autocorrelation

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autocorrelation

[¦ȯd·ō‚kär·ə′lā·shən]
(electronics)
A technique used to detect cyclic activity in a complex signal.
(statistics)
In a time series, the relationship between values of a variable taken at certain times in the series and values of a variable taken at other, usually earlier times.
References in periodicals archive ?
In addition, we explore whether the spatial autocorrelation (Koenig and Knops, 1998; Overmars et al.
The global Moran's I index was used to estimate the strength of the global spatial autocorrelation of average leprosy case detection rate in this study.
The autocorrelations and Ljung Box Q-statistics are further provides the randomness of the return series.
Single signal autocorrelation function is obtained by multiplying a signal with its own image shifted in time.
Higher Order Local Autocorrelation Coefficient (HLAC) [12] is proposed by professor Otsu from Tokyo University at IAPR in 1988.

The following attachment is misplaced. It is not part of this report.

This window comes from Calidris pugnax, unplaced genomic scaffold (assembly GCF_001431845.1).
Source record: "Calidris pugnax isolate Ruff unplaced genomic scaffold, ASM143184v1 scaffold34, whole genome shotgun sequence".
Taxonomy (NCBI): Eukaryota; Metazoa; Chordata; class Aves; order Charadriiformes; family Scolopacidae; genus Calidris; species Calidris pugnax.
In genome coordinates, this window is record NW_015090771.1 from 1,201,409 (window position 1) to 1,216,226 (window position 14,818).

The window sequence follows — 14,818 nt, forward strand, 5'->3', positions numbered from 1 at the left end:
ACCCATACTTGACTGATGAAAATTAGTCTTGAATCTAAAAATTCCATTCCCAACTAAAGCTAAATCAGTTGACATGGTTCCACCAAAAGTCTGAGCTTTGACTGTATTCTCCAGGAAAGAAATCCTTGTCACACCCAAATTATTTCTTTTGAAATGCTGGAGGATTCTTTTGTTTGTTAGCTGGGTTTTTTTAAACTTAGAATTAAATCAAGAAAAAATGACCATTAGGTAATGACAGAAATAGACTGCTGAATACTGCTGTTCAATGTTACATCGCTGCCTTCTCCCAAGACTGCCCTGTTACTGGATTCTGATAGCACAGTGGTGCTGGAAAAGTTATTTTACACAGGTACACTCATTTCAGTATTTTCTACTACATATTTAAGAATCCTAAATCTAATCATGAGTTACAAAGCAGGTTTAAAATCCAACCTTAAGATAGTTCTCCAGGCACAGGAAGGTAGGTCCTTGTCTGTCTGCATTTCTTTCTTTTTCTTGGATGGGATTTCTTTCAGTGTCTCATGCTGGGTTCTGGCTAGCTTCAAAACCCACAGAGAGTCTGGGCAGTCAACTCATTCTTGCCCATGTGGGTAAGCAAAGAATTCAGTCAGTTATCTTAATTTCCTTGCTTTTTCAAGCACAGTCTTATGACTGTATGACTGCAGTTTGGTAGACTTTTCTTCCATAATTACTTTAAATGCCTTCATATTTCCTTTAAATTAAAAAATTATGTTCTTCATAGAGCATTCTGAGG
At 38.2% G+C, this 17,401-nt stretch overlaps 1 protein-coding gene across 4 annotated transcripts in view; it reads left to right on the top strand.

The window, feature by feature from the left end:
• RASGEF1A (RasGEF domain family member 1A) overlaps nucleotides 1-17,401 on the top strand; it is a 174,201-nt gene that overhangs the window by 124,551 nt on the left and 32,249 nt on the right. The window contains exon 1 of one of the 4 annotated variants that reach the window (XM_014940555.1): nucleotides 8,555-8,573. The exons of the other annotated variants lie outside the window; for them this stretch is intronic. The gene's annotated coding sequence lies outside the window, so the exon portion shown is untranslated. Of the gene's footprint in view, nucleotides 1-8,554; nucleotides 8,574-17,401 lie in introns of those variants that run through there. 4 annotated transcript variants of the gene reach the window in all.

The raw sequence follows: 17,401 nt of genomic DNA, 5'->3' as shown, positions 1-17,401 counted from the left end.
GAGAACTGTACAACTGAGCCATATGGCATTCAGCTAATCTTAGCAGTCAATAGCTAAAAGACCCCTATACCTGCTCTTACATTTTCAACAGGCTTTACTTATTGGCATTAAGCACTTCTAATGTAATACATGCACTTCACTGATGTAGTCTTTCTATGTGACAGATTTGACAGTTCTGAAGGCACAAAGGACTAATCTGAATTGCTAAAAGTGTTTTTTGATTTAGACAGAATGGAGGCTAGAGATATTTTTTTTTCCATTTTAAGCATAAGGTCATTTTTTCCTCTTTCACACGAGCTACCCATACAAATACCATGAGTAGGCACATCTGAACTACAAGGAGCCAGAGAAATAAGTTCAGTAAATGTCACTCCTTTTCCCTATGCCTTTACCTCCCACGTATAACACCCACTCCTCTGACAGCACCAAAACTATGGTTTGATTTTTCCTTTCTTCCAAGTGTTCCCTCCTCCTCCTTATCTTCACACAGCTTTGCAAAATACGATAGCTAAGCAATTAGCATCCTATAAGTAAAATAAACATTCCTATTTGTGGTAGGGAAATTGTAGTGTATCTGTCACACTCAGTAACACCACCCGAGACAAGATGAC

1] who investigate the relationship between the autocorrelations of daily stock index returns and stock market trading volume.
This has been identifying that the process of solar flare duration is autoregressive because its autocorrelation coefficient (of original series) decline to zero exponentially and its partial autocorrelation drop after lag 1 and has no exponential behavior suggesting that an MA model would be inappropriate [12, 13].
An estimate for this effective sample size is commonly derived from a widely used formula based on the autocorrelation function, but where the sample autocorrelation function is applied instead of the true unknown autocorrelation function of the time series, although a few studies highlighted the volatility of this approach.
In ARIMA modeling the order of AR(p) is identified by partial autocorrelation function (PACF) while the order of MA(q) is identified by autocorrelation function (ACF) (Tsay 2002).
Changes in level or autocorrelations that decline slowly at longer lags require first-order differencing, whereas slope changes require second-order differencing.
Figure 1 shows the estimated autocorrelations for the series [R.
For example, a study of return autocorrelations using trade-to-trade returns uses trade time, and the time intervals between trades are treated as equivalent, even if one interval is 10 seconds and another is 10 minutes.